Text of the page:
8 reasons to exercise your dog in a pool

At the Canine Fitness Centre we use our pool for a variety of water based exercises that go well beyond swimming. The purpose of Open Water Exercise is to incorporate a variety of exercises into a canine athlete or a companion dog’s conditioning program that use water to provide resistance, buoyancy, instability, challenge, and/or safety.

01 | Swimming

This is a great conditioning exercise for dogs. For cardio vascular endurance, strength, ease on the joints, AROM and fun.  There are few activities that can beat it for its versatility. Since your dog’s feet remain free to move (unfixed) there is significant recruitment of the core and trunk muscles for twisting & turning.

There are a variety of methods to increase intensity (resistance bands, weighted vest, current, etc), or increase relaxation (warm water, coddling, stretching, etc). You can recreate particular movements of your sport (weaving, jumping, catching, turning, etc), or just swim for cross training. It’s important for your dog to be relaxed and enjoy swimming, panic will not provide a good experience or a valuable conditioning exercise.

02 | Walking/Trotting

The resistance of the water while walking, trotting, or even running your dog while in the water, strengthens muscles that perform the exact movements dogs use on land.  This can be done at a variety of depths and speeds along the shore of any beach or lake. We use underwater benches and platforms to trot your dog back and forth and provide a similar benefit to that of an Underwater Treadmill.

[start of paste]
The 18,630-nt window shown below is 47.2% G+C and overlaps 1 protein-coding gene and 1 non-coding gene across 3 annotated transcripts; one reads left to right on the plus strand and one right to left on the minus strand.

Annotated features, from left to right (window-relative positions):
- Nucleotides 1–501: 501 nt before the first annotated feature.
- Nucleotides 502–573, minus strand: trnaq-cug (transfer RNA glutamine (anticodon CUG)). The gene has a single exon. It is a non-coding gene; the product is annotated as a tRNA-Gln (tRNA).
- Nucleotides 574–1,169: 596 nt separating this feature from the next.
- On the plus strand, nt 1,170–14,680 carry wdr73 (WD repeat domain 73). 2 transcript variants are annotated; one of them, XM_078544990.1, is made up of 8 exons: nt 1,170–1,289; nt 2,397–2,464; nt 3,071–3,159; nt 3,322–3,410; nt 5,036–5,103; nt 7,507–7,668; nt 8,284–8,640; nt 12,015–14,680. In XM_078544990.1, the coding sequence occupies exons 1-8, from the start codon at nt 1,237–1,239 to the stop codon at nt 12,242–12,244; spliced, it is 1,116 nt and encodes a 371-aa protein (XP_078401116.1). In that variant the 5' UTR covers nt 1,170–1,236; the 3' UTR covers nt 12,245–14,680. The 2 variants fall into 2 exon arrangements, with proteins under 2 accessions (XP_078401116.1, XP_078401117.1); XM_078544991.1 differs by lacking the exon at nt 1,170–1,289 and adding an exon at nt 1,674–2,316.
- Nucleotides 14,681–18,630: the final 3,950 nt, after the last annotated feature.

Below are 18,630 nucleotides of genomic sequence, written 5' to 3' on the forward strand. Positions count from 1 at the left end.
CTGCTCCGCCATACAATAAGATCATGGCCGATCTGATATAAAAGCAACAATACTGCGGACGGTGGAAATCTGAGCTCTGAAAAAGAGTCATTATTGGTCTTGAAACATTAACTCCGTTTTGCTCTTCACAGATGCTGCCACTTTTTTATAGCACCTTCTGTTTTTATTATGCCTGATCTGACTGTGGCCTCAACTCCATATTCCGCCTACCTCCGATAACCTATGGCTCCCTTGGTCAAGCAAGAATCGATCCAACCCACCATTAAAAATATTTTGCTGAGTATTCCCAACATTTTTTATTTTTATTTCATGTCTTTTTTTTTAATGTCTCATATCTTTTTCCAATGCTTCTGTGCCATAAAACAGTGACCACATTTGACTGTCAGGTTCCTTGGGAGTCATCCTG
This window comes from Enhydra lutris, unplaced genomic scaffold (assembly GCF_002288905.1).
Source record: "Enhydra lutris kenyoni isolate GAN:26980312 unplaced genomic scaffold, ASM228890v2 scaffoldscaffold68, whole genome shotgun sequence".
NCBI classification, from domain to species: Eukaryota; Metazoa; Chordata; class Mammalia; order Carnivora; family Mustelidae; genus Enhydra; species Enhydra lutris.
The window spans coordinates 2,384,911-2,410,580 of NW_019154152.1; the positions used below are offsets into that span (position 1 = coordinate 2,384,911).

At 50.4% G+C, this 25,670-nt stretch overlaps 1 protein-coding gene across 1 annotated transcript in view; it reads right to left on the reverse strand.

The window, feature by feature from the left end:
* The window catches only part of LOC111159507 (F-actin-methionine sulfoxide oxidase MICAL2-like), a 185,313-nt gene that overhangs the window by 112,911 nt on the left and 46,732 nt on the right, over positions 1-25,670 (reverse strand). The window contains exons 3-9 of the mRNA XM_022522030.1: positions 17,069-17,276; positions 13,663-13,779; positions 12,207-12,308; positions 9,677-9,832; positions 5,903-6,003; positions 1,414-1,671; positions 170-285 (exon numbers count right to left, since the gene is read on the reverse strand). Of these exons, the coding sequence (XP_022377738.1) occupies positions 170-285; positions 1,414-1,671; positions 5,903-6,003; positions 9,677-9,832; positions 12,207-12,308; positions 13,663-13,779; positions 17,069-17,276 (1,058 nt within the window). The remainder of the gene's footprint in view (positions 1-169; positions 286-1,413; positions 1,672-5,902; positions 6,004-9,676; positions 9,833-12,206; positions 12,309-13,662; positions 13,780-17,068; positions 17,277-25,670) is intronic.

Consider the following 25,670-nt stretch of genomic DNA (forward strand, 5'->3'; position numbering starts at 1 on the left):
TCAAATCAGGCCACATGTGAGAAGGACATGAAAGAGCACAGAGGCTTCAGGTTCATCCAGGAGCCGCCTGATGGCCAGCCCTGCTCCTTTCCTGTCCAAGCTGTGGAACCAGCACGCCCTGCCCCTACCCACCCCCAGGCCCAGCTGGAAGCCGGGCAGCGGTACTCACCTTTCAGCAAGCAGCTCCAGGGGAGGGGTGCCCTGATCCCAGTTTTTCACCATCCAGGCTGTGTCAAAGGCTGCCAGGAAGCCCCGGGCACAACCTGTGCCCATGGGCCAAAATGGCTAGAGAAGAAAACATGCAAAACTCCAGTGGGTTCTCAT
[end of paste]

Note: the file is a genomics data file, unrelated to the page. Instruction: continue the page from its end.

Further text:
As well, with the size of our pool, we can do combination gaiting exercises (walk, trot, walk, run, and/or jump) and because there’s no moving belt, we can even do caveletti bars.  Walking or trotting your dog through water is great for dogs who like the water, but may panic when made to swim or may become anxious from the movement or confinement of an UWTM. In still waters it is especially beneficial for dogs that have trouble walking due to injury, surgery or other ailment.

03 | Water Resistant Jumping

Jumping is a part of practically every canine sport. However, jump training can be very destructive to your dog’s joints at any age. We know that in order to build strength we need to increase intensity.  Intensity is increased through speed or resistance.  However, with jumping, due to its concussive nature, the speed we need, combined with the resistance we need, combined with the repetitions we need, in order to make improvements we need, can cause injury. Jumping your dog through the water creates a great resistance exercise that is highly functional, with less chance of injury.